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CANADIAN BUSINESS IS DIVIDED ON THE BEST WAY TO TACKLE
THE SKILLS GAP
A shortage of skilled workers is the single biggest issue facing Canadian executives
in 2014, but employers are split on how to address the skills gap, according to a
recent survey by the Canadian Education and Research Institute for Counselling
Employers from across the country face a number of challenges this year, but the
most commonly noted is a shortage of skilled workers, along with the general state
of the economy. The shortage of skilled workers is a challenge for seven in 10 busi-nesses
across the country right now.
Among Canadian businesses, there is an even split between those who feel the
best way to close the gap is for employers to provide more training, and those who
say it is prospective employees who should better prepare themselves for the labour
FINDING SKILLED EMPLOYEES IS NOT EASY
According to the CERIC survey, 70 per cent of Canadian executives say finding a
skilled employee is not an easy task. For businesses located outside of Ontario, that
challenge is even greater and, as a result, many rely on referrals from current employ-ees
and internal promotions to fill positions.
Nearly two-thirds of executives say they would hire an employee with the right
soft skills and provide training on the more technical aspects of the job. Yet two out
of three businesses have difficulty finding candidates with the soft skills they’re look-ing
for – a positive attitude, good communication ability and a strong work ethic.
CAREER PLANNING AND COACHING
Seven in 10 executives agree that employers have a responsibility to provide career
management programs for their staff. However, only 29 per cent say such programs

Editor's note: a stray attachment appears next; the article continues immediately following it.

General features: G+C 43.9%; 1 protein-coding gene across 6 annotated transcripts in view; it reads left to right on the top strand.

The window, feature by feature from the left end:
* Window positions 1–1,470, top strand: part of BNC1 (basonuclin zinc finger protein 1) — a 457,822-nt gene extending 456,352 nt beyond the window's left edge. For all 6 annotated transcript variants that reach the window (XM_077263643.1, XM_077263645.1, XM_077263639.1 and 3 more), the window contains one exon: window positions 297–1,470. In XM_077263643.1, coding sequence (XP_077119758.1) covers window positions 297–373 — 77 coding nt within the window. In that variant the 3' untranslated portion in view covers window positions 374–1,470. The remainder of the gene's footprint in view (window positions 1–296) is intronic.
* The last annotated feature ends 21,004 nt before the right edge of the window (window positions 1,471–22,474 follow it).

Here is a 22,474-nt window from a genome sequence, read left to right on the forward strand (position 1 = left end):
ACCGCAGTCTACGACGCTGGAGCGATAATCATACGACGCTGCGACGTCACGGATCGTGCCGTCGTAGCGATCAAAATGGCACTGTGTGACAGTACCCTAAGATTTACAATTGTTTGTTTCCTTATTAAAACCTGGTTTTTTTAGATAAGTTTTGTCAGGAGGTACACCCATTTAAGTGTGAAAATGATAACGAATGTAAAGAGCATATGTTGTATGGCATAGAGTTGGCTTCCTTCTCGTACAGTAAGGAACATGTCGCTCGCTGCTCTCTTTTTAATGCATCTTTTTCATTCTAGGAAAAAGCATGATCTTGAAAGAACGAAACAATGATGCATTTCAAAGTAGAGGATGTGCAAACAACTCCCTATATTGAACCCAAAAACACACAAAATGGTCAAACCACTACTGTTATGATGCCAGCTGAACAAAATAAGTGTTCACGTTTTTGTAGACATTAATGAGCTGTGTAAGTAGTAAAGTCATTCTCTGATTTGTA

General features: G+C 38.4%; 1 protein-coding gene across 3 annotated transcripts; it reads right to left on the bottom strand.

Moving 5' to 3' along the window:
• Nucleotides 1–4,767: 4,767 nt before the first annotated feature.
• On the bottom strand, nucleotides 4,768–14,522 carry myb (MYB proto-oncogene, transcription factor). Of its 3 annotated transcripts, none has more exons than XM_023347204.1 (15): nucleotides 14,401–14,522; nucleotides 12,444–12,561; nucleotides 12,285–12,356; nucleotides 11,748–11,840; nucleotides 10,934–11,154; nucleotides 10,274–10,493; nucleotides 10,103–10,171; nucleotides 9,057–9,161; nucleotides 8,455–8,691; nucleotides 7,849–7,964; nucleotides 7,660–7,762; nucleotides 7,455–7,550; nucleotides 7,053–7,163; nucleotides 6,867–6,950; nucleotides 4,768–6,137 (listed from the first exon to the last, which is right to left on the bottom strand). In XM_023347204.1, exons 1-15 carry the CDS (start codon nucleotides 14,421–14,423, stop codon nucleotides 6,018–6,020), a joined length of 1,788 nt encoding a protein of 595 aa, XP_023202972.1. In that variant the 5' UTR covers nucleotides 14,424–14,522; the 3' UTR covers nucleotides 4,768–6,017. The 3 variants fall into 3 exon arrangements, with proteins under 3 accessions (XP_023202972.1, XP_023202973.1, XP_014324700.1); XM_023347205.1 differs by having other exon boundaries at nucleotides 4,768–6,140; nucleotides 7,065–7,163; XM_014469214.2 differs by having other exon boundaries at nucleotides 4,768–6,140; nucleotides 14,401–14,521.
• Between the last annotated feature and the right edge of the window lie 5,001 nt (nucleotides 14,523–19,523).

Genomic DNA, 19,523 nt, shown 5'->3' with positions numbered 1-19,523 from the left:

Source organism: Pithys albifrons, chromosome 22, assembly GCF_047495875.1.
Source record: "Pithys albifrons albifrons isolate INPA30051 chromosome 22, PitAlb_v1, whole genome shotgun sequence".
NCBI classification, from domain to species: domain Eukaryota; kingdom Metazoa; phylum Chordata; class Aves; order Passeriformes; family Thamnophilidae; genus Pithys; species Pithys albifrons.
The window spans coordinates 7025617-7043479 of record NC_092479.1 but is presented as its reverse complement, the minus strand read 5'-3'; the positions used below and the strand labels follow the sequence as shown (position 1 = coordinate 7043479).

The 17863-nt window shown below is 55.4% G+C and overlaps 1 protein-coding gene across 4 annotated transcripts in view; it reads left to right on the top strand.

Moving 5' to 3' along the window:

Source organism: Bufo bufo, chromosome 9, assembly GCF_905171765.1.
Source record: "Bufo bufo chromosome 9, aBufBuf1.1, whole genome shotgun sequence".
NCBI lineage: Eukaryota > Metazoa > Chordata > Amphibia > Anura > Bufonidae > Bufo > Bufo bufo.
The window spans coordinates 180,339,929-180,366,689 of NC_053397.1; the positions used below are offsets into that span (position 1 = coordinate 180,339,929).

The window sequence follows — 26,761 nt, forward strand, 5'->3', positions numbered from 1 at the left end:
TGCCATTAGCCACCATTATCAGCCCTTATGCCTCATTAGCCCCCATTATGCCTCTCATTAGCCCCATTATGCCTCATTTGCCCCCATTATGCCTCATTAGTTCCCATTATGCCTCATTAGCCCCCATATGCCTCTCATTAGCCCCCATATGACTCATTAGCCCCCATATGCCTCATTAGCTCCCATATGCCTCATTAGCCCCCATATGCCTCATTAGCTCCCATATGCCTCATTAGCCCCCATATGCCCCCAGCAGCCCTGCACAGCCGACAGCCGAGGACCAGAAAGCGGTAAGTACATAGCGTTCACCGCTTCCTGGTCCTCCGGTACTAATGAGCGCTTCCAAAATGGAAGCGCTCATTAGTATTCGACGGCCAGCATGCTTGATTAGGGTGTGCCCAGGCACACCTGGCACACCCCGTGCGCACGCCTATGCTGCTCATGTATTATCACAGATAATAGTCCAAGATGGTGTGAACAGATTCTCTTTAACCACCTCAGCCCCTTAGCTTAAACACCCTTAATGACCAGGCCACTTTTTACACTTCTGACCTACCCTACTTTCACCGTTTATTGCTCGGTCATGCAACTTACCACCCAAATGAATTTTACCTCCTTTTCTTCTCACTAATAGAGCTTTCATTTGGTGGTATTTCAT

are currently being offered by their organization, with larger organizations being
more likely to offer them. The most frequently offered programs include tailored
coaching and career planning.
A strong majority of executives agree that it is at least somewhat important that
employees have the opportunity to reach their own career goals with 44 per cent of
businesses stating it is very important. ■
switching from one project to another
also slows you down. Do your best to
focus on one item at a time.
■■ Know your prime time. Tackle critical
or challenging assignments during the
time of day when you’re most produc-tive.
■■ Dodge derails. When working on im-portant
assignments, you can increase
productivity by turning off mobile de-vices
and signing out of email and social
media, and politely informing your col-leagues
you don’t want to be disturbed.
■■ Explore apps. Consider taking advan-tage
of the wide selection of software
that is specifically designed to increase
productivity. Digital calendars, task
management apps and other time-saving
programs can help you keep track
of projects, meet deadlines and be more
HRPATODAY.CA ❚ MARCH/APRIL 2014 ❚ 11